It looks really cool, but it’s not quite the same thing as room-temperature diamagnetic levitation. When that research started back up again, scientists were quick to test it out on a lot of seemingly silly items, including hazelnuts, tiny pieces of pizza, and animals, including frogs and a 10-gram mouse. Those animals required a magnetic field 1000 times stronger than a fridge magnet to float -- or about 16 or 17 Tesla -- and they came out of the experience with no negative side effects.

Also, watching things float around is a pretty fun day at the lab. If you’re feeling ambitious, you can even demonstrate diamagnetic levitation yourself, using an L-shaped iron rod, some neodymium magnets, and a piece of mechanical pencil lead, which is made of graphite. If you arrange it all correctly, the pencil lead will hover about a millimeter above the magnets.

But let’s be honest: The real question here is whether or not you can use diamagnetism to levitate yourself. And the answer is yes. Theoretically.

According to magnet designers from the National High Magnetic Field Lab in Florida, you’d need a magnet only slightly weaker than their record-holding 45-Tesla Hybrid Magnet, along with 1 GigaWatt of continuous power consumption to keep the system cool enough to operate. That might seem promising, but all these super powerful magnets have very small experiment spaces -- I’m talking less than 10 centimeters. That’d be pretty snug.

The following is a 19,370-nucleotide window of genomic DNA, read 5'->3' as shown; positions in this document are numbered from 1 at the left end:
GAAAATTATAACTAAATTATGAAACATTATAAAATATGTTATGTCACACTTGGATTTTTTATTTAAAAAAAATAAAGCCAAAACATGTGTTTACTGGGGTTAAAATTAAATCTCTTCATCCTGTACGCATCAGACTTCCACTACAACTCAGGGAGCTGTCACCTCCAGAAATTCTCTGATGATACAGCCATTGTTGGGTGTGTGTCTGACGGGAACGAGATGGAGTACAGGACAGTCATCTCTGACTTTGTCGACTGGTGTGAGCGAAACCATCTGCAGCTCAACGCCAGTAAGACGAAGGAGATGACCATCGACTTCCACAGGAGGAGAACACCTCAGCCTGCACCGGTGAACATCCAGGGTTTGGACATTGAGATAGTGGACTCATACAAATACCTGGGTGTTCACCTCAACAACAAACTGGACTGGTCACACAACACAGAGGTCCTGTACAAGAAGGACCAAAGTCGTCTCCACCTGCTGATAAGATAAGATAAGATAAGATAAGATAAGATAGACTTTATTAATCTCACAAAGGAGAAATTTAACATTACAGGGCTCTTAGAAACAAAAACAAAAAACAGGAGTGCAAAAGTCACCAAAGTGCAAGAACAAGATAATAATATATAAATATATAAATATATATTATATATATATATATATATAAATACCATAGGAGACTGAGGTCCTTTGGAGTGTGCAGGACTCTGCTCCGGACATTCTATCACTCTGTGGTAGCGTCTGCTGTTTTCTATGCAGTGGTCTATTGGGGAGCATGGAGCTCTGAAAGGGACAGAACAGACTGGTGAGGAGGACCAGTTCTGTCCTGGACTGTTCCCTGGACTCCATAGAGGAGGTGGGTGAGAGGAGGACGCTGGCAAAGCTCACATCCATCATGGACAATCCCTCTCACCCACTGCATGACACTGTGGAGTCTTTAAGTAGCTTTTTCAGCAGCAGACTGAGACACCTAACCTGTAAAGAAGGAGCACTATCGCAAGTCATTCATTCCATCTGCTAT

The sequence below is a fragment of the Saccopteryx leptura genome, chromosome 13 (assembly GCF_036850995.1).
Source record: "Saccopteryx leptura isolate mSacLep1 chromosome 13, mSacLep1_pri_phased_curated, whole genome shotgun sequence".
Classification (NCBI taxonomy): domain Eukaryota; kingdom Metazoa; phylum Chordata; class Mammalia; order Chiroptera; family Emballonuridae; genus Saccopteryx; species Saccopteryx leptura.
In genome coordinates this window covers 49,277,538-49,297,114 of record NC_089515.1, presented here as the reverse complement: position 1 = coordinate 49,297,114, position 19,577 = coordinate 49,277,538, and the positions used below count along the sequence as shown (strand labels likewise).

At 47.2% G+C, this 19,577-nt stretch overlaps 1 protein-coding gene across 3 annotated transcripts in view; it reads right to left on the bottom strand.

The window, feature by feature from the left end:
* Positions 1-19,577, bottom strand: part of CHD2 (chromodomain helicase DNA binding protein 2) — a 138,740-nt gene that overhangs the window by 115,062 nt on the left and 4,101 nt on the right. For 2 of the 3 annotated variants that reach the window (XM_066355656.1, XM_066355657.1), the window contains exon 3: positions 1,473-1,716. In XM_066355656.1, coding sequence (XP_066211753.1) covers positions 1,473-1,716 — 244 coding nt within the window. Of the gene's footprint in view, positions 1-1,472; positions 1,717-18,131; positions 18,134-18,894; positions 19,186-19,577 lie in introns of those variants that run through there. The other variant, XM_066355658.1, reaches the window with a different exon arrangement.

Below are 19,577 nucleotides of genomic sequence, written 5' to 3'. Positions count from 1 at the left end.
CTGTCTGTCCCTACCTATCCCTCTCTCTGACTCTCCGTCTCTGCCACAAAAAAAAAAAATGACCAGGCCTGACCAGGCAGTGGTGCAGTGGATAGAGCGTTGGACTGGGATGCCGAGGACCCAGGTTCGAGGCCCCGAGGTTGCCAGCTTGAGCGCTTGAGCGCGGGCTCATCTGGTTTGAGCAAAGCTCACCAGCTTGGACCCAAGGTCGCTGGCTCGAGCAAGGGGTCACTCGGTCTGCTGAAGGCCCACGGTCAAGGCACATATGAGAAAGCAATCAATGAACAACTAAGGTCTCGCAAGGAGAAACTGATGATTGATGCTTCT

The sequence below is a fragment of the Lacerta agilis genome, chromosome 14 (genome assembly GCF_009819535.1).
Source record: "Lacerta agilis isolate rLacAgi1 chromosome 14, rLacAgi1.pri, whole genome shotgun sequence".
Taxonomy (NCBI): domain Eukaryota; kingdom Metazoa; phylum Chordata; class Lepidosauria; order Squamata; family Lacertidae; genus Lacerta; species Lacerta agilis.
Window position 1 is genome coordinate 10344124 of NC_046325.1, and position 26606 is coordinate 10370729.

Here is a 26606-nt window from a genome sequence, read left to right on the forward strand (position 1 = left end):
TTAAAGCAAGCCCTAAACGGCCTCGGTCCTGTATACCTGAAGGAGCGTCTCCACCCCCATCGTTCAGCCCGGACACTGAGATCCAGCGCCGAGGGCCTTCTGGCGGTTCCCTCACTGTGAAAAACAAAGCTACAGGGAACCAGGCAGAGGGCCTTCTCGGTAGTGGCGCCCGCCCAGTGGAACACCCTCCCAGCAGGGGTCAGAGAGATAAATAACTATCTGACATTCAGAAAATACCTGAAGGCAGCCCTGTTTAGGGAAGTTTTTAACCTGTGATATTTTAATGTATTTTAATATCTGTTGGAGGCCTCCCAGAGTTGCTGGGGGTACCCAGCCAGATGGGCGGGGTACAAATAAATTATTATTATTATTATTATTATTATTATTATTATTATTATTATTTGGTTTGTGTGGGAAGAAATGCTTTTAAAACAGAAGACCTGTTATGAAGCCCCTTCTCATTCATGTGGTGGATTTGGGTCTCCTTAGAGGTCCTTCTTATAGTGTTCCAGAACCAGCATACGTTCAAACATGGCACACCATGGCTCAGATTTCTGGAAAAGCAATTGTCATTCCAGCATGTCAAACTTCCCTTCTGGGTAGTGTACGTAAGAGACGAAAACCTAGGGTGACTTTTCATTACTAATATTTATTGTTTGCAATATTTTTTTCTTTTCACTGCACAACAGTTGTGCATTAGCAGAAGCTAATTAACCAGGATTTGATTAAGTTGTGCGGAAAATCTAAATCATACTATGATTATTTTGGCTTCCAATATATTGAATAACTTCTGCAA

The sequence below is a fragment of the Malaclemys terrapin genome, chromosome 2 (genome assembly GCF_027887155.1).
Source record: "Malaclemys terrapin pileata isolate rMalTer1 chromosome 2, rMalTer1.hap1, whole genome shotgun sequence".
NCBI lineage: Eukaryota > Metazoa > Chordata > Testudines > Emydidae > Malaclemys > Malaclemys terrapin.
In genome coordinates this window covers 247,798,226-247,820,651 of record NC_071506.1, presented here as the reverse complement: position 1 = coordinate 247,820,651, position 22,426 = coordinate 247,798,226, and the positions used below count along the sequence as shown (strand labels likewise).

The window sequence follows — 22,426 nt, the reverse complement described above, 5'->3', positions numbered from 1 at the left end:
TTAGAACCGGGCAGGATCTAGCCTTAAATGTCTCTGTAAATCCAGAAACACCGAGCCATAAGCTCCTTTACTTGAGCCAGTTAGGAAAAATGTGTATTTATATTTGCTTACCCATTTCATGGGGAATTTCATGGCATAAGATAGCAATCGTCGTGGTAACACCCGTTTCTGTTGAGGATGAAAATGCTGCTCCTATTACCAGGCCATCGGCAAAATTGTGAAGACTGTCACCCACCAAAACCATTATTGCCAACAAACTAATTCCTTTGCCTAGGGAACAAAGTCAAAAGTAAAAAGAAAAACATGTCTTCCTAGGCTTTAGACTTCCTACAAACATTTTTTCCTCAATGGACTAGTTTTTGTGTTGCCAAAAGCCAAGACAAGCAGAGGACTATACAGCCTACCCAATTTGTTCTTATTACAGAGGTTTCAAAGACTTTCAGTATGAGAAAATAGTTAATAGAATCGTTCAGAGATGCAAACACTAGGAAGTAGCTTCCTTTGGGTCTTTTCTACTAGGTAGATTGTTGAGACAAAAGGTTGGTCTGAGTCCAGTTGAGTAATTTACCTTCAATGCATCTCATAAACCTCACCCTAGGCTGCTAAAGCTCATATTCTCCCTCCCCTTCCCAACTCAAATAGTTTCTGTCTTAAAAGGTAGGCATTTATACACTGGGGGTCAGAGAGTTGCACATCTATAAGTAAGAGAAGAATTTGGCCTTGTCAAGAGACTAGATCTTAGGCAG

So you probably won’t be floating thanks to diamagnetic levitation any time soon, but it does have more uses than just looking cool. For one, it could be used in place of lubrication or ball bearings for truly frictionless transport. Magnetic bearings already exist and are used to support things like maglev trains, but they require sophisticated electronics and a continuous power input.

So diamagnetics would be a cheaper option. They could also be used to control satellites in orbit around planets with magnetic fields. Scientists can manipulate the diamagnetic properties of graphite using laser light, and they could develop a system to control a spacecraft’s orientation relative to the planet’s field.

And on the research side of things, because diamagnetic levitation operates on an atomic and molecular level, it could be used to simulate weightlessness in Earth-based labs. It’s not a perfect replication, but it could used to model things like how microgravity affects fluid dynamics, crystal growth, or biological tissues -- or, for small enough animals, bone and muscle loss, and cardiovascular changes. And that would be a lot cheaper than launching experiments into space.

Scientists are still figuring out how they’ll use all of this, but we know that, whatever diamagnetism ends up being used for, it’s gonna look pretty cool. Thanks for watching this episode of SciShow, which is brought to you by our awesome patrons on Patreon -- like SR Foxly, our president of space! If you’d like to be president of space, or just help support the show, you can go to